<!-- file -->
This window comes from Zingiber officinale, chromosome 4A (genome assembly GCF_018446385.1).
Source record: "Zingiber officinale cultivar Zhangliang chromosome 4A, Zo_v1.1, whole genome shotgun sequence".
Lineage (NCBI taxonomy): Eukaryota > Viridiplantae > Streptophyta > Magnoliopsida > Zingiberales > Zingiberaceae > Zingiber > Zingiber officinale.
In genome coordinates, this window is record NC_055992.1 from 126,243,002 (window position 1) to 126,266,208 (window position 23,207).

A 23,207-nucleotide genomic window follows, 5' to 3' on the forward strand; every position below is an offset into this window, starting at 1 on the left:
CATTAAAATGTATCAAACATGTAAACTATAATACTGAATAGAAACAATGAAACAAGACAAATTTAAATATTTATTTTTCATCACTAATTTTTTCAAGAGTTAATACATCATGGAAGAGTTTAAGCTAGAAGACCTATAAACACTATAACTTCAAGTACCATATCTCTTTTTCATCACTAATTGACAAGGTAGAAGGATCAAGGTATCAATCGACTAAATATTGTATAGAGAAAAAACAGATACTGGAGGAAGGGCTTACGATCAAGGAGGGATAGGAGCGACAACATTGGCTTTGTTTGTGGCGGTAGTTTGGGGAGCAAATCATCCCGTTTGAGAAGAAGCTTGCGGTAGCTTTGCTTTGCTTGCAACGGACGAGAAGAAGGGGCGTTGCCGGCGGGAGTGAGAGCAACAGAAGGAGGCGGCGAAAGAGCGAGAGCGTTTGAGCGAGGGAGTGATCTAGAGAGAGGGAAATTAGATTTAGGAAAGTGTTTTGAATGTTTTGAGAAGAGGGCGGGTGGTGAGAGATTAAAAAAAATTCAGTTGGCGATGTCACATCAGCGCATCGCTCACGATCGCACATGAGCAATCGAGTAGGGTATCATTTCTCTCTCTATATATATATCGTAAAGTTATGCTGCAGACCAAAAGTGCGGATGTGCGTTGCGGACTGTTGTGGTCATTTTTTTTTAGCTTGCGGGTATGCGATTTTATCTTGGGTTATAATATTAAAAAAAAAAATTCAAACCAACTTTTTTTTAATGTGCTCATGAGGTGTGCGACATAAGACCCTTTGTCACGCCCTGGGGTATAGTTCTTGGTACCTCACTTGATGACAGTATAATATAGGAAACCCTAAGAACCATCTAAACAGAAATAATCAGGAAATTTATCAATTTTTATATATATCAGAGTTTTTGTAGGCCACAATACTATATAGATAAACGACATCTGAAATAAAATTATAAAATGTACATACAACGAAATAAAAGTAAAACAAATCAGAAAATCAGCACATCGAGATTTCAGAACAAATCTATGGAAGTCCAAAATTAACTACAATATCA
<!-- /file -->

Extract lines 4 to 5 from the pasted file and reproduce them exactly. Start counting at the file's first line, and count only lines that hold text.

In genome coordinates, this window is record NC_055992.1 from 126,243,002 (window position 1) to 126,266,208 (window position 23,207).

A 23,207-nucleotide genomic window follows, 5' to 3' on the forward strand; every position below is an offset into this window, starting at 1 on the left: